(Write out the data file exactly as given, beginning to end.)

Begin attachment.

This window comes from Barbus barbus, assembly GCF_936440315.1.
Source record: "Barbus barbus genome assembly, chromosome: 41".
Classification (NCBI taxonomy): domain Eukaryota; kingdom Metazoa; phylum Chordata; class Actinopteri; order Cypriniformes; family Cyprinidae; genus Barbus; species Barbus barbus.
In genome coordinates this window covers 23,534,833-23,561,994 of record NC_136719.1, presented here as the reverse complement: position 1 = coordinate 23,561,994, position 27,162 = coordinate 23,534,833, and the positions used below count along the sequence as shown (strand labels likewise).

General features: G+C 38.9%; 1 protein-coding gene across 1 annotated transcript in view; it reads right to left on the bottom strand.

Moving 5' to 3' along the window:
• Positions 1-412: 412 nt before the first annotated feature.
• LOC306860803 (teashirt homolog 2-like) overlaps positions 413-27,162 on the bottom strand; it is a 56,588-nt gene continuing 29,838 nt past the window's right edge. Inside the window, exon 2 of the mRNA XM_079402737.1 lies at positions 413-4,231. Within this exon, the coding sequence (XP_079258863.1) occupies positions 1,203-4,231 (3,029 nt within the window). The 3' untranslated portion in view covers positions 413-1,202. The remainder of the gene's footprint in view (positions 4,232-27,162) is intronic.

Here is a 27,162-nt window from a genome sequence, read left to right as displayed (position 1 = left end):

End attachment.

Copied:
This window comes from Barbus barbus, assembly GCF_936440315.1.
Source record: "Barbus barbus genome assembly, chromosome: 41".
Classification (NCBI taxonomy): domain Eukaryota; kingdom Metazoa; phylum Chordata; class Actinopteri; order Cypriniformes; family Cyprinidae; genus Barbus; species Barbus barbus.
In genome coordinates this window covers 23,534,833-23,561,994 of record NC_136719.1, presented here as the reverse complement: position 1 = coordinate 23,561,994, position 27,162 = coordinate 23,534,833, and the positions used below count along the sequence as shown (strand labels likewise).

General features: G+C 38.9%; 1 protein-coding gene across 1 annotated transcript in view; it reads right to left on the bottom strand.

Moving 5' to 3' along the window:
• Positions 1-412: 412 nt before the first annotated feature.
• LOC306860803 (teashirt homolog 2-like) overlaps positions 413-27,162 on the bottom strand; it is a 56,588-nt gene continuing 29,838 nt past the window's right edge. Inside the window, exon 2 of the mRNA XM_079402737.1 lies at positions 413-4,231. Within this exon, the coding sequence (XP_079258863.1) occupies positions 1,203-4,231 (3,029 nt within the window). The 3' untranslated portion in view covers positions 413-1,202. The remainder of the gene's footprint in view (positions 4,232-27,162) is intronic.

Here is a 27,162-nt window from a genome sequence, read left to right as displayed (position 1 = left end):